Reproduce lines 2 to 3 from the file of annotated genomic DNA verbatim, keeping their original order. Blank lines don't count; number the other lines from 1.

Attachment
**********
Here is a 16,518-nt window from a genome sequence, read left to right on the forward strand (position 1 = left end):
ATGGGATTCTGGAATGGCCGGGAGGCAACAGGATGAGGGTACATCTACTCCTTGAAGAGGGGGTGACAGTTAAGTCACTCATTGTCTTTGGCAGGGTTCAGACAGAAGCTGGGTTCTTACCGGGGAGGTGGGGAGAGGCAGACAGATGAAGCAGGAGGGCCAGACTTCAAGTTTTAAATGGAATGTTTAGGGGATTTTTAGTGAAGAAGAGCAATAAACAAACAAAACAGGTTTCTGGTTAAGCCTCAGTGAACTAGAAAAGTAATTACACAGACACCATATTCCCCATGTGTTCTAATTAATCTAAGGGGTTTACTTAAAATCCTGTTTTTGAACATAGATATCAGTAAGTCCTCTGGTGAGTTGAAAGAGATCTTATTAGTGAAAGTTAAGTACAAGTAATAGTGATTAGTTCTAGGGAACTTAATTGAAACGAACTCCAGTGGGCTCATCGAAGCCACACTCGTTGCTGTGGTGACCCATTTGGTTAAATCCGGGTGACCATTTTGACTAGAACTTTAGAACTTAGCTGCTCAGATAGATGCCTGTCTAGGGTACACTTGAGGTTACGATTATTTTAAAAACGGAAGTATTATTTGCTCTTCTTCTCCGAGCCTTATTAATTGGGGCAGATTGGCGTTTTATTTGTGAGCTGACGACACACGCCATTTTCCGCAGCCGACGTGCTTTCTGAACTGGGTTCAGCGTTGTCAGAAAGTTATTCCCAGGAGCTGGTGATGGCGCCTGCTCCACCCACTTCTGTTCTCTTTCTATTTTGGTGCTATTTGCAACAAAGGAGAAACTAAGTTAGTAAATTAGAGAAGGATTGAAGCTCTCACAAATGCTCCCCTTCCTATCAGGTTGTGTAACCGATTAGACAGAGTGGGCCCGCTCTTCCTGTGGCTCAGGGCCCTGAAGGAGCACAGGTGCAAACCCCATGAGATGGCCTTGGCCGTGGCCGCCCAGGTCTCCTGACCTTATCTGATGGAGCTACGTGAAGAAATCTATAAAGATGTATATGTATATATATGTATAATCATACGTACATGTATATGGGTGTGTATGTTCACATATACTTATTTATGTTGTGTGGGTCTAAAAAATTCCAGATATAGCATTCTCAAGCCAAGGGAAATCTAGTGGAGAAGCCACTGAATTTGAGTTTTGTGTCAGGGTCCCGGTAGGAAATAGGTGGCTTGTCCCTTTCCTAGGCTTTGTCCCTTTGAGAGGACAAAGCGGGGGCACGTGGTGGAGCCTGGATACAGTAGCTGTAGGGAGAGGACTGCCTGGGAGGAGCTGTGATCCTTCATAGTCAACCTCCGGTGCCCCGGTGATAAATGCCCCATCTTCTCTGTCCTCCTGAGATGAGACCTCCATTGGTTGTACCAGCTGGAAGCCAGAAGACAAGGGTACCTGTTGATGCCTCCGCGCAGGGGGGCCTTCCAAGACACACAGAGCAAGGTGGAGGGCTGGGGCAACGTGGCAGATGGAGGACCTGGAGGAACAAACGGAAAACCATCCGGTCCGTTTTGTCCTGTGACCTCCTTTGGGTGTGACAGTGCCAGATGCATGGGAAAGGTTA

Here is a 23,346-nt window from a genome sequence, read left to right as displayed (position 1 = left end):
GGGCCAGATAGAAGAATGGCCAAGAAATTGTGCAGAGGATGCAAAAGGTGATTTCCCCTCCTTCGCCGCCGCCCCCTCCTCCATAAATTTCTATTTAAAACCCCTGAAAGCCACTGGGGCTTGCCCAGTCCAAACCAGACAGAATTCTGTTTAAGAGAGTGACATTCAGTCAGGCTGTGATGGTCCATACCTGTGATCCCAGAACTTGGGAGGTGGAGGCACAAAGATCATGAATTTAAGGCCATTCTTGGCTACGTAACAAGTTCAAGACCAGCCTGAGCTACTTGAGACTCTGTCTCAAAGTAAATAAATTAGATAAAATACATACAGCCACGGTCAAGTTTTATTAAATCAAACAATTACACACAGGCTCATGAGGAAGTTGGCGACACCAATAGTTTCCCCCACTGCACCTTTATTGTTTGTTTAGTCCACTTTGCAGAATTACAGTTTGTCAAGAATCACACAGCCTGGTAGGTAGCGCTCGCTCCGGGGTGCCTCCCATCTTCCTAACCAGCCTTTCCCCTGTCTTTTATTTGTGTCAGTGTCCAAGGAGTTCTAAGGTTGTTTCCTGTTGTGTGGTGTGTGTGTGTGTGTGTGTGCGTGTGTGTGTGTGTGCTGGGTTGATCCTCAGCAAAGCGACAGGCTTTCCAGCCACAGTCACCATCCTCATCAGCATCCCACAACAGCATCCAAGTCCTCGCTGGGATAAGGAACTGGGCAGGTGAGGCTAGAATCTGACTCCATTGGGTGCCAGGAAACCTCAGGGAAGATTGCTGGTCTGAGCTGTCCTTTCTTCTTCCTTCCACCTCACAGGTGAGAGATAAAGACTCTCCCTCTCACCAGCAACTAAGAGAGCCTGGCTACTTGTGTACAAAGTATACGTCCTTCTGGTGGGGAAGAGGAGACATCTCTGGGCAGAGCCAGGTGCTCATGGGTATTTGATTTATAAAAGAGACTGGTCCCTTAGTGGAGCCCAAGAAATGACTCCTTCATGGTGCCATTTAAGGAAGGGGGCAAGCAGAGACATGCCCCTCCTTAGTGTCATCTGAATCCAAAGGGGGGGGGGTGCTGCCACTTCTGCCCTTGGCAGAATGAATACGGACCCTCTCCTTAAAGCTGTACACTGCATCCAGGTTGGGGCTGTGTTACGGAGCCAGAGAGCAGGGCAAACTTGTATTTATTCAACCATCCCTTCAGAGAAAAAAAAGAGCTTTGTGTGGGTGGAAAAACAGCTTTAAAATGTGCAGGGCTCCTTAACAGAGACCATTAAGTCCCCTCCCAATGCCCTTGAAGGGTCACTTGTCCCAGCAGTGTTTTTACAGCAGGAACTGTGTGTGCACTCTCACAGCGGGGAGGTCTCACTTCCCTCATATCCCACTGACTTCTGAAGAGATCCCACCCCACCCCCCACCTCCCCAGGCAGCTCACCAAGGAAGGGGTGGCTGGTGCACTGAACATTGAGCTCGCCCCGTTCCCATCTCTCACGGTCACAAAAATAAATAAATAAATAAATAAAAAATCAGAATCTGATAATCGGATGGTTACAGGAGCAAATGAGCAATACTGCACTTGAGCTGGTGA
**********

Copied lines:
ATGGGATTCTGGAATGGCCGGGAGGCAACAGGATGAGGGTACATCTACTCCTTGAAGAGGGGGTGACAGTTAAGTCACTCATTGTCTTTGGCAGGGTTCAGACAGAAGCTGGGTTCTTACCGGGGAGGTGGGGAGAGGCAGACAGATGAAGCAGGAGGGCCAGACTTCAAGTTTTAAATGGAATGTTTAGGGGATTTTTAGTGAAGAAGAGCAATAAACAAACAAAACAGGTTTCTGGTTAAGCCTCAGTGAACTAGAAAAGTAATTACACAGACACCATATTCCCCATGTGTTCTAATTAATCTAAGGGGTTTACTTAAAATCCTGTTTTTGAACATAGATATCAGTAAGTCCTCTGGTGAGTTGAAAGAGATCTTATTAGTGAAAGTTAAGTACAAGTAATAGTGATTAGTTCTAGGGAACTTAATTGAAACGAACTCCAGTGGGCTCATCGAAGCCACACTCGTTGCTGTGGTGACCCATTTGGTTAAATCCGGGTGACCATTTTGACTAGAACTTTAGAACTTAGCTGCTCAGATAGATGCCTGTCTAGGGTACACTTGAGGTTACGATTATTTTAAAAACGGAAGTATTATTTGCTCTTCTTCTCCGAGCCTTATTAATTGGGGCAGATTGGCGTTTTATTTGTGAGCTGACGACACACGCCATTTTCCGCAGCCGACGTGCTTTCTGAACTGGGTTCAGCGTTGTCAGAAAGTTATTCCCAGGAGCTGGTGATGGCGCCTGCTCCACCCACTTCTGTTCTCTTTCTATTTTGGTGCTATTTGCAACAAAGGAGAAACTAAGTTAGTAAATTAGAGAAGGATTGAAGCTCTCACAAATGCTCCCCTTCCTATCAGGTTGTGTAACCGATTAGACAGAGTGGGCCCGCTCTTCCTGTGGCTCAGGGCCCTGAAGGAGCACAGGTGCAAACCCCATGAGATGGCCTTGGCCGTGGCCGCCCAGGTCTCCTGACCTTATCTGATGGAGCTACGTGAAGAAATCTATAAAGATGTATATGTATATATATGTATAATCATACGTACATGTATATGGGTGTGTATGTTCACATATACTTATTTATGTTGTGTGGGTCTAAAAAATTCCAGATATAGCATTCTCAAGCCAAGGGAAATCTAGTGGAGAAGCCACTGAATTTGAGTTTTGTGTCAGGGTCCCGGTAGGAAATAGGTGGCTTGTCCCTTTCCTAGGCTTTGTCCCTTTGAGAGGACAAAGCGGGGGCACGTGGTGGAGCCTGGATACAGTAGCTGTAGGGAGAGGACTGCCTGGGAGGAGCTGTGATCCTTCATAGTCAACCTCCGGTGCCCCGGTGATAAATGCCCCATCTTCTCTGTCCTCCTGAGATGAGACCTCCATTGGTTGTACCAGCTGGAAGCCAGAAGACAAGGGTACCTGTTGATGCCTCCGCGCAGGGGGGCCTTCCAAGACACACAGAGCAAGGTGGAGGGCTGGGGCAACGTGGCAGATGGAGGACCTGGAGGAACAAACGGAAAACCATCCGGTCCGTTTTGTCCTGTGACCTCCTTTGGGTGTGACAGTGCCAGATGCATGGGAAAGGTTA

Here is a 23,346-nt window from a genome sequence, read left to right as displayed (position 1 = left end):